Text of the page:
“Summer school if I don’t get my grades up,” I reply and punch the temperature on the oven. At least Mom made it easy; all I have to do is heat dinner tonight.
“If you need help, get a tutor. You know, Adam’s really good at math,” she says. I hear her bite the tart, and my mouth waters. I’d love one right now.
“Ew. Ick. No,” I say. Molly and I might be best friends, but I don’t like Adam Striker. They’ve been friends longer than I’ve known Molly. We’ve been to her birthday parties together, and I’ve sulked through lunch with him, but I have never liked him. If you ask me why, I can only remember he said something to my brother Jake when Jake was six. It was just stupid, nothing that a seven-year-old should be so angry about. But it simmered and stewed for so long. Ever since that incident, all we manage to do is spar like it’s a sport. Either way, being tutored by Adam is just . . . Not. An. Option!
“Suit yourself. Summer’s school’s only six weeks long. That’s not much time.”
I grimace and shove in dinner, a frozen dish from the grocery store. “You’re very funny,” I say and close the door.
“Are you okay?” Molly asks when I sit down to start my homework.
I sigh because I’m sick of the question. It’s just easier to lie and ignore my feelings rather than to admit that I’m mad my parents are divorced and my dad doesn’t live here anymore.
“No, but I will be when I pass math,” I say. At least with Molly I can be glib. She really knows that I’m not okay. I push the math homework aside and opt for English because it’s my best subject and doesn’t hurt my head when I complete my assignment. “Call Adam,” she persists.
“No. I gotta go. We’re breaking up . . .” I pretend to make that warbled sound as if we’re driving through a tunnel. Molly starts laughing. I think that’s the only thing I offer to this friendship. Sometimes I’m funny.
“Call me. If you need to . . . you know, talk,” she offers one last time before hanging up.
I begin to read Shakespeare but stop short and glance at my math book before returning to Romeo and Juliet for some tragic fun.

Reversed The Curse!

Reversed The Curse!

cubs_2I’m not superstitious and yet when I say something that could, you know, jinx my favorite sports team, or bring myself bad luck, I knock on wood.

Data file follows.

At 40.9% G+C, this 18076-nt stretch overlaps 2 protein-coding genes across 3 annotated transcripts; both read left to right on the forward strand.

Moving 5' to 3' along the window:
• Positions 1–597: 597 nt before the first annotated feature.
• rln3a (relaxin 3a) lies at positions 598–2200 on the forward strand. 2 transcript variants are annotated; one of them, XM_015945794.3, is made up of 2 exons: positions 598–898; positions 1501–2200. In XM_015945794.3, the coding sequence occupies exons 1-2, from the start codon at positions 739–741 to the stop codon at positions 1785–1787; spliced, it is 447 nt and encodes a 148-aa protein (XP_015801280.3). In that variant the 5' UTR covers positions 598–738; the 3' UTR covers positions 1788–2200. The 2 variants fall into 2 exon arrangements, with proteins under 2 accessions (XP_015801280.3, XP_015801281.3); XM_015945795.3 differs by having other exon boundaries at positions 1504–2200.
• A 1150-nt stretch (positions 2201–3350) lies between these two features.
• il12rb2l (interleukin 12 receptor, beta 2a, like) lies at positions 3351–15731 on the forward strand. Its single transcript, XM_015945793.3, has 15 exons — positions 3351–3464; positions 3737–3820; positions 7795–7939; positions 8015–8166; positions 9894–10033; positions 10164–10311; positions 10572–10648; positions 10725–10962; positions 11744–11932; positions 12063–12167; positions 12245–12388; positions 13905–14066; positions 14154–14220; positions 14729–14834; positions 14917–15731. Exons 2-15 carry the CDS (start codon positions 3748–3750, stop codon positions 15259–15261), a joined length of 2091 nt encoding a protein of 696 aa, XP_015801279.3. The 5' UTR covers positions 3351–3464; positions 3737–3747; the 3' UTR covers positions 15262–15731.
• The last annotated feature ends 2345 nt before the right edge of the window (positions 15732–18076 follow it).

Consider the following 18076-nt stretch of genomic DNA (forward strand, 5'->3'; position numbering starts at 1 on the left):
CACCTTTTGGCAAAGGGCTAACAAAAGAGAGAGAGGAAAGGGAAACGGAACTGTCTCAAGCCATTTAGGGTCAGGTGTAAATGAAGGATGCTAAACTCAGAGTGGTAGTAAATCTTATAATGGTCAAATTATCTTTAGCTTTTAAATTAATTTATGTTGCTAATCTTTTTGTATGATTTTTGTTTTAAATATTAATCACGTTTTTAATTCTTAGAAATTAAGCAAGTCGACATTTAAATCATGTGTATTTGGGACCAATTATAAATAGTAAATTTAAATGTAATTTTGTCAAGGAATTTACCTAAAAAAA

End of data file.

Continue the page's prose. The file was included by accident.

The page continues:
So what makes a great curse? Start with a truly engaging story of a stolen artifact or an innocuous act that results in death and destruction or in some cases, 108 years without a win.

But as my daughter has told me on several occasions, the owner of the Billy Goat Tavern never said he was cursing the Cubs so that they would never win again.

Okay, so the curse never really happened and yet as a Cubs fan, we can’t get that thing out of the back of our minds, the idea that the curse is real because why else would the Cubs lose over and over and over and over again for 108 years?

I love curses. The stories behind them are fascinating, and the fallout of owing a cursed object or breaking into a cursed tomb is interesting in itself. That’s why the curse of the Hope Diamond and the curse of King Tut’s tomb have lived on for as long as they have.

I wish I could say I wasn’t superstitious but I kinda am. I refused to write this blog post until the Cubs actually won and I refused to wear my favorite Cubs shirt during the playoffs because I wore it during the first two losses of the World Series. What I did do was, wash the shirt and hide it in my closet.

You see, the curse gives us order and a reason for why something happens and hope that if we can only reverse that curse all will be well.

So as I hung out in Grant Park with 5 million of my closest friends at the Cubs rally, after they won the World Series, I just sat back and smiled in relief; THEY FINALLY BROKE THE CURSE!. Or maybe it had something to do with the fact that they were the best team in the MLB with the best record. Nah, it couldn’t have been that.

Journey – Star Wars An Epic Fantasy Tradition

Journey – Star Wars An Epic Fantasy Tradition

Re-written from July, 2013

I speak of a journey. Whether it’s the one we take from the minute we’re born to the day we die or the smaller journeys in the in between. The stuff that makes up our life, our legacy. The journey with an end goal, working toward an accomplishment of a dream.